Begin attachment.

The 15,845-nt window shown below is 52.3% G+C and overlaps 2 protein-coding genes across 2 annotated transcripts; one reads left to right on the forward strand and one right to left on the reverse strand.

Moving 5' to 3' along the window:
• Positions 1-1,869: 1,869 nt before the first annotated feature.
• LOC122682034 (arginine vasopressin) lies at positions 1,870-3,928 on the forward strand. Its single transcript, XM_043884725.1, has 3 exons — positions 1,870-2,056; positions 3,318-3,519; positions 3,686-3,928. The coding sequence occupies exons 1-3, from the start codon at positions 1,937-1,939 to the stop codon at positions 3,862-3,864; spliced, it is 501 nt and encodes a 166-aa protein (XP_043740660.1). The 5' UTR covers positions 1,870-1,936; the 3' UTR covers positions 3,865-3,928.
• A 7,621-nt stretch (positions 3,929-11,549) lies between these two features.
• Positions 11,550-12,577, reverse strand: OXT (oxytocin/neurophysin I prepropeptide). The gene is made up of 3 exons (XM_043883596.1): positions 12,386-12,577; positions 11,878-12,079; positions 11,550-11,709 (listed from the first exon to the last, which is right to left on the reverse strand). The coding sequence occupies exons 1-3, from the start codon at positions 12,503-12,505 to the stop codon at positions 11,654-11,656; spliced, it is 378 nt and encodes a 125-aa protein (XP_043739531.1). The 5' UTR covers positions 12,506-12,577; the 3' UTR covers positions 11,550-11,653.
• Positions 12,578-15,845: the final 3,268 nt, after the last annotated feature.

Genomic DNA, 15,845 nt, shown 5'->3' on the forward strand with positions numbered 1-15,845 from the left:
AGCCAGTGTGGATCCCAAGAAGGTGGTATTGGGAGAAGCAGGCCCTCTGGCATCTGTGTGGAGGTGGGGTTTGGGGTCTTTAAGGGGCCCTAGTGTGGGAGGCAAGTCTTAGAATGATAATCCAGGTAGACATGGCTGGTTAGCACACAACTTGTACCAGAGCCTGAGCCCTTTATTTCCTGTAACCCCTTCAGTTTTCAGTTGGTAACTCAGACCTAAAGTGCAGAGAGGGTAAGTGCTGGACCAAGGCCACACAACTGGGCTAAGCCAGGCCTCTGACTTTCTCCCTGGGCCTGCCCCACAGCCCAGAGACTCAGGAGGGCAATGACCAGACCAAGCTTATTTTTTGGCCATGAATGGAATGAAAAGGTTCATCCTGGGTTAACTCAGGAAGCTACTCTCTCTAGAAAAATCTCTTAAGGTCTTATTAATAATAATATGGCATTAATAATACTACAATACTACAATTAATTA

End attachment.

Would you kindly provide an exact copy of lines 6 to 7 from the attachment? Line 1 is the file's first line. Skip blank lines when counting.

• Positions 11,550-12,577, reverse strand: OXT (oxytocin/neurophysin I prepropeptide). The gene is made up of 3 exons (XM_043883596.1): positions 12,386-12,577; positions 11,878-12,079; positions 11,550-11,709 (listed from the first exon to the last, which is right to left on the reverse strand). The coding sequence occupies exons 1-3, from the start codon at positions 12,503-12,505 to the stop codon at positions 11,654-11,656; spliced, it is 378 nt and encodes a 125-aa protein (XP_043739531.1). The 5' UTR covers positions 12,506-12,577; the 3' UTR covers positions 11,550-11,653.
• Positions 12,578-15,845: the final 3,268 nt, after the last annotated feature.